“I stand by the door. I neither go too far in, nor stay too far out. This door is the most important door in the world. It’s the door through which men walk when they find God. There’s no use my going way inside and staying there when so many are still outside. And they, just as I, crave to know where the door is. And all that so many ever find is only a wall where that door ought to be. They creep along the wall like blind men with outstretched groping hands feeling for a door, knowing that there must be a door, yet they never find it.

So I stand by the door.

The most tremendous thing in the world is for men to find that door, the door to God. The most important thing any man can do is to take hold of one of those hands, and put it on that latch, the latch that only clicks and opens to that man’s own touch. Many die outside that door as starving beggars die on cold nights in cruel cities in the dead of winter, die for want of what is within their grasp. They live on the other side of that door. They live because they have not found it. Nothing else matters compared to helping them find it, and open it, and walk in and find God.

So I stand by the door.

Go in great saints, go all the way in. Go way down into the cavernous cellars and way up into the spacious attics in its vast roomy house, this house where God is. Go into the deepest of hidden casements of withdrawals, silence and sainthood. Some must inhabit those inner rooms and know the depths and heights of God, and call outside to the rest of us how wonderful it is in there. Sometimes I take a deeper look in. Sometimes I venture in a little further. But my place seems to be closer to the opening.

So I stand by the door.

There’s another reason why I stand there. Some people get part way in and become afraid lest God and the zeal of His house devour them. For God is so very great and asks all of us. And these people feel a cosmic claustrophobia, and they want to get out. “Let me out!” they cry. And the people way inside only terrify them even more. Somebody must be by the door to tell them that they’re spoiled. For the old life they have seen too much. Once you taste God, nothing but God will do ever again. Somebody must be watching for the frightened who seek to sneak out just where they came in, and tell them how much better it is inside.

The people too far in don’t see how near these people are to leaving, preoccupied with the wonder of it all. Somebody must watch for those who have entered the door but would like to run away.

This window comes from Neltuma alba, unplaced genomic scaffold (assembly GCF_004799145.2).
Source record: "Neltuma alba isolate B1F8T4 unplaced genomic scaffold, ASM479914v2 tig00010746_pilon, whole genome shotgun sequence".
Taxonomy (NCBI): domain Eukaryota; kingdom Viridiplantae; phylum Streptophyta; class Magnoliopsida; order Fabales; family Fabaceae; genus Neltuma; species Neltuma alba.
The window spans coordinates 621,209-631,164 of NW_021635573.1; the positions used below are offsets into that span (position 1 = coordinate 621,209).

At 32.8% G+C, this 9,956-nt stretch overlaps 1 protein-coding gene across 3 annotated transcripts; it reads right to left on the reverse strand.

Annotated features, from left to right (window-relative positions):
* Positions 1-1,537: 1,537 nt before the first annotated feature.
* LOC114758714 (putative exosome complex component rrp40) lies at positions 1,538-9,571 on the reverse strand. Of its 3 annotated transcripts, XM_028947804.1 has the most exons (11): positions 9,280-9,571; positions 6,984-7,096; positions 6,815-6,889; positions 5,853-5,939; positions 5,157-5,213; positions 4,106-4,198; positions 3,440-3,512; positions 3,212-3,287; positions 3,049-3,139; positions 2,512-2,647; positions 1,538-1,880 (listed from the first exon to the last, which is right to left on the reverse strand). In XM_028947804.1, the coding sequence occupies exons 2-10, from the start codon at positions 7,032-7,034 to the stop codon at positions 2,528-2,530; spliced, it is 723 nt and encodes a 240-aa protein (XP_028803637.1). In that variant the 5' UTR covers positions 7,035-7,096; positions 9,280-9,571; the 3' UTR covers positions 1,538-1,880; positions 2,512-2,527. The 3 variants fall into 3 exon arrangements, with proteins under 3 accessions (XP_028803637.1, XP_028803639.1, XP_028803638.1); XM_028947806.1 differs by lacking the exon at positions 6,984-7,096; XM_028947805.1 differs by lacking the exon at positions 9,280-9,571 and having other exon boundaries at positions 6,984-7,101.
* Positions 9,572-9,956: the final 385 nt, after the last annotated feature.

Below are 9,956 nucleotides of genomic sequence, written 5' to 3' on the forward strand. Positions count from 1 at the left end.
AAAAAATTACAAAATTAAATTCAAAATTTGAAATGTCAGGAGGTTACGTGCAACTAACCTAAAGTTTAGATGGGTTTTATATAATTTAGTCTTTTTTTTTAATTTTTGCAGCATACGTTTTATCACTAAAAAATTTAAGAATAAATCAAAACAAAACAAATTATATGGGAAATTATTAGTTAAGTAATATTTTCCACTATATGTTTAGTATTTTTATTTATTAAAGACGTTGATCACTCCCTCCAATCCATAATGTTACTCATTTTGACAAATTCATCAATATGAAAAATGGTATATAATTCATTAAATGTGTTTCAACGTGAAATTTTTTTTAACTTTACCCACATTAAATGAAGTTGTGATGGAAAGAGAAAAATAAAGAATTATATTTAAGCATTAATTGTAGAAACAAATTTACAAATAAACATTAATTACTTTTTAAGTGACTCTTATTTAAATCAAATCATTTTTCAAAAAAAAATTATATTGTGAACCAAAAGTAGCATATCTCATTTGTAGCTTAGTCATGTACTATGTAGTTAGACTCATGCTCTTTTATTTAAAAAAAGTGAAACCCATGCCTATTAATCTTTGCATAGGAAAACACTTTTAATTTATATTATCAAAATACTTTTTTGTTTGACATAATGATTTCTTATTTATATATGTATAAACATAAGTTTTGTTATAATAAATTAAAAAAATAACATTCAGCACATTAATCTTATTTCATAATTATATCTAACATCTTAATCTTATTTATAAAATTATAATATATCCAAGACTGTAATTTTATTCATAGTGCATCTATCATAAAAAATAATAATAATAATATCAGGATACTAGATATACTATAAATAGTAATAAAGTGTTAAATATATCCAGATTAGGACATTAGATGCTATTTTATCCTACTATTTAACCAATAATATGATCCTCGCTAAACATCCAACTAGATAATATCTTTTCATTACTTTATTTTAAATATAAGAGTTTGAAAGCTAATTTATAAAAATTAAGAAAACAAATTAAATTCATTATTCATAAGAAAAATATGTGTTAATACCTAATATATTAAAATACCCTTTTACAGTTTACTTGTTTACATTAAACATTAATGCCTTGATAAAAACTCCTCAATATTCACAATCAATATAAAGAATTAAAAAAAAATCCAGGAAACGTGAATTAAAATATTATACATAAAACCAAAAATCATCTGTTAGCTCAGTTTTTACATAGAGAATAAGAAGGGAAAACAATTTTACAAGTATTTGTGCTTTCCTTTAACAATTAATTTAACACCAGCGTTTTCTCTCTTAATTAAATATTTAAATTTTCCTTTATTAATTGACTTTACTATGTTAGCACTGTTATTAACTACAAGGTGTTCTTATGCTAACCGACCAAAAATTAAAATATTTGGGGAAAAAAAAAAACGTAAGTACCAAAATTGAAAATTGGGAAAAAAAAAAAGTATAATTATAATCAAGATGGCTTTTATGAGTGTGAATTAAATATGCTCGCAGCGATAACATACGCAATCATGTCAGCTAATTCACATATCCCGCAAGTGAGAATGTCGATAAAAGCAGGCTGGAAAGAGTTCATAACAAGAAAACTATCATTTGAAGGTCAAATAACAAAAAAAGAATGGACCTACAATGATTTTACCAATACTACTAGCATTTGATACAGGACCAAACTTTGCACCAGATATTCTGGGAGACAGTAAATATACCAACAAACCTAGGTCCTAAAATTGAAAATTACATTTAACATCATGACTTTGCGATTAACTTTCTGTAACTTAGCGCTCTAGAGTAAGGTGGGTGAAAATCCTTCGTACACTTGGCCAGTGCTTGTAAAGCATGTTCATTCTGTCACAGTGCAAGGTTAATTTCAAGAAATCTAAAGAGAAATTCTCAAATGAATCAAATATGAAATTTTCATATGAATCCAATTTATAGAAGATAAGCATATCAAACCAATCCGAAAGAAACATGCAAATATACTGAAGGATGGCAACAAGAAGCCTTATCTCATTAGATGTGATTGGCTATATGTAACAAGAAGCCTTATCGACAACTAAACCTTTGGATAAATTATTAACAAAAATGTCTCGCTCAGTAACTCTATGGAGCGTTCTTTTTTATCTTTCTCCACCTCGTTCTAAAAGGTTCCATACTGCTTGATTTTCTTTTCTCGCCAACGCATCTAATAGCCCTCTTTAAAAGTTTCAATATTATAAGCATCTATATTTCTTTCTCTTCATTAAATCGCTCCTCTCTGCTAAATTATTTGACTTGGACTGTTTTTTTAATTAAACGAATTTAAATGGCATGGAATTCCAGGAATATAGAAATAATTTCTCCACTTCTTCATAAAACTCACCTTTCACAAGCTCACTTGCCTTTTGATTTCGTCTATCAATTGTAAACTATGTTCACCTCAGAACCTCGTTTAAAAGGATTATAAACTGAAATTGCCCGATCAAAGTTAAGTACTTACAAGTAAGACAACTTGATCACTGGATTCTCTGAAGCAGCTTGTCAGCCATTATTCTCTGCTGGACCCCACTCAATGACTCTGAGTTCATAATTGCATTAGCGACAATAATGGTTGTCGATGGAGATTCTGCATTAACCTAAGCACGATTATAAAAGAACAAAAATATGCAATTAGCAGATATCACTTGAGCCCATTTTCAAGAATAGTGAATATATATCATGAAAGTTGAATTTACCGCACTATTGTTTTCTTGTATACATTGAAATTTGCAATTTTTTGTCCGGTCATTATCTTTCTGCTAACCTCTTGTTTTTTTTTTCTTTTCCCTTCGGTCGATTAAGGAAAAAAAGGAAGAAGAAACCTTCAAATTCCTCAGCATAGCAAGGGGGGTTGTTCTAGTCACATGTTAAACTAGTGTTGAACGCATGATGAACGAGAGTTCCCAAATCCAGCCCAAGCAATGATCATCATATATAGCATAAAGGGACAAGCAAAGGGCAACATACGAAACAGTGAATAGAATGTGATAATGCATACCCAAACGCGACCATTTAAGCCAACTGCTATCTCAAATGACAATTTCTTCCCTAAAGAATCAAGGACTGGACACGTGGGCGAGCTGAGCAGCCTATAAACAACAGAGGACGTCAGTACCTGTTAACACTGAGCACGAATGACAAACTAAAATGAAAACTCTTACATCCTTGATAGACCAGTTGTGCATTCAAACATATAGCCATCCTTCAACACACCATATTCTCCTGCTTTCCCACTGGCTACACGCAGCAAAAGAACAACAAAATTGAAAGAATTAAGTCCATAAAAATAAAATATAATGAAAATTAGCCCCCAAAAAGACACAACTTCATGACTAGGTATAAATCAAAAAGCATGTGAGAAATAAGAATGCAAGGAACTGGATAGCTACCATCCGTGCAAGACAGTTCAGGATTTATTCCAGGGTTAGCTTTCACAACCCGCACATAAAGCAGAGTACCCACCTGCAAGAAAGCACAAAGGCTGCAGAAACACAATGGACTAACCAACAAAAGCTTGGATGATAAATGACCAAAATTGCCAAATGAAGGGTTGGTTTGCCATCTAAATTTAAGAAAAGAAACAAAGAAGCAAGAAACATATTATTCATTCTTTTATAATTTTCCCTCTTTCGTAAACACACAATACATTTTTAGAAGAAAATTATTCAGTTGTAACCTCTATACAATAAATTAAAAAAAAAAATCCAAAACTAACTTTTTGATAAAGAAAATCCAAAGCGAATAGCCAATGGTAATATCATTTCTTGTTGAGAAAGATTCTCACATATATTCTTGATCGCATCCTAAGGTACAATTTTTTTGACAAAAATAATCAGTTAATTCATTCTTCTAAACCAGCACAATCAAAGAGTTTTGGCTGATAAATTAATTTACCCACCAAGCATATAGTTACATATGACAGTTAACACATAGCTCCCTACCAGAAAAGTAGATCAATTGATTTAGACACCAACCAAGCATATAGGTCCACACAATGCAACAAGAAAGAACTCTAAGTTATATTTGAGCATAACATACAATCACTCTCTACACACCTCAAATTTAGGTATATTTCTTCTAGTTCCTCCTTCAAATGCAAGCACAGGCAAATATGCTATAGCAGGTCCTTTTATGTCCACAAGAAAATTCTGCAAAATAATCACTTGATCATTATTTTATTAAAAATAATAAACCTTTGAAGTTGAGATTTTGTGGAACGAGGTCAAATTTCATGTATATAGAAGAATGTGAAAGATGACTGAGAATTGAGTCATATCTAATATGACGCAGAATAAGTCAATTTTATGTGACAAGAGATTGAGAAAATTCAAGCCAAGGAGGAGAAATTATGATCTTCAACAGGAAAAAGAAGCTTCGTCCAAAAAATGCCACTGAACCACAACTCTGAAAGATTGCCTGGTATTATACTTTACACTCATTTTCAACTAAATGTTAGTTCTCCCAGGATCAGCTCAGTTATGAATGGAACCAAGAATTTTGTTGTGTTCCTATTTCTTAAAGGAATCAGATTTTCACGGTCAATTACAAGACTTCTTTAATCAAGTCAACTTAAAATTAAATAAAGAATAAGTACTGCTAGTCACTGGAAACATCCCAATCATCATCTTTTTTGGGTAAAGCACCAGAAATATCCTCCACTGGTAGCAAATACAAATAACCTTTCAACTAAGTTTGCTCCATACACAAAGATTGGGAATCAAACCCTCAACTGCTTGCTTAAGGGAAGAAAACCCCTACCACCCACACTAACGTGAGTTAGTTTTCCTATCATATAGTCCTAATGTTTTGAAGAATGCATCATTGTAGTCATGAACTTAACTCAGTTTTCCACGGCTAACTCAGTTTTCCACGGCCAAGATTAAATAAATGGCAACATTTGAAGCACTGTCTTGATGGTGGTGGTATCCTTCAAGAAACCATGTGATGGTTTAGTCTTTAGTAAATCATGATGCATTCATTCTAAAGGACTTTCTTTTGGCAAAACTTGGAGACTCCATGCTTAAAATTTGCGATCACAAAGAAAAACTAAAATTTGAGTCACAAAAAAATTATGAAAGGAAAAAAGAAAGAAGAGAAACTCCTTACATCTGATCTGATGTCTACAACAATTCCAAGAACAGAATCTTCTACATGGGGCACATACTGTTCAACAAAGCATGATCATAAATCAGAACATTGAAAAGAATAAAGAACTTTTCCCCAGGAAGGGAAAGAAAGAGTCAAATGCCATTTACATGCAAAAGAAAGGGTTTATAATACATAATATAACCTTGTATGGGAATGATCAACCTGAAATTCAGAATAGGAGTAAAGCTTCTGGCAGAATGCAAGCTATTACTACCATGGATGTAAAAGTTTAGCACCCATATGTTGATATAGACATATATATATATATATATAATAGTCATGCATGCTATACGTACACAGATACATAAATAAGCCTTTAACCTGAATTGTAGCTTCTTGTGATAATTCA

So, for them too, I stand by the door.

I admire the people who go way in, but I wish they wouldn’t forget how it was, before they got in. Then they would be able to help the people who have not yet even found that door, or the people who want to run away again from God. You can go in too deeply, you can stay in too long, and forget the people outside the door. As for me, I’ll take my old accustomed place, near enough to God to hear Him, and know that He is there, but not so far from men as not to hear them and remember they are there too. Where? Outside the door… Thousands of them. Millions of them. But more important for me, one of them, two of them, ten of them, whose hands I am intended to put on the latch. So I stand by the door and wait for those who seek it. I’d rather be a doorkeeper.

So I stand by the door.” 



If at first you don’t succeed…second chances…do overs…

Redemption: an act of redeeming or atoning for a fault or mistake.

Few things in life are more inspiring than seeing someone fall flat on their face in failure, pick themselves up, dust themselves off, and try again. Failure need not be final if we learn from it, refusing to give into self-pity or being a victim. 

Congratulations to the  2013/2014 NBA Champion San Antonio Spurs! What an example of choosing not to be defeated by defeat; a lesson to us all. What an example of a true team.

May we all rise again after we fall. You never know what might lie ahead. It could be your proudest moment.



As I was reading an article entitled The Dynamics of Small Church Ministry, the word sabotage jumped out at me. It’s a term that is typically used in describing an enemy’s tactics in war or a spy’s activity when involved in some kind of espionage. The fact that John M. Koessler mentioned in the context of the inner life of a church caught my eye.

One definition of sabotage, found in the Bing Dictionary, is “an action taken to undermine or destroy somebody’s efforts or achievements.” As you read Koessler’s observations below, ask yourself if these kinds of dynamics might be going on in your faith community, be it large, small, or somewhere in between. Here’s to not being unaware of our enemy’s strategy to undermine the work of Jesus, through his church.

“Small congregations are closely knit…These ties can produce a subtle bias that causes a small church to sabotage its own growth.  Members sometimes feel threatened as they watch the congregation’s size increase…Their frustration increases as attendance expands, because the church seems less familiar than before.” (Page 179)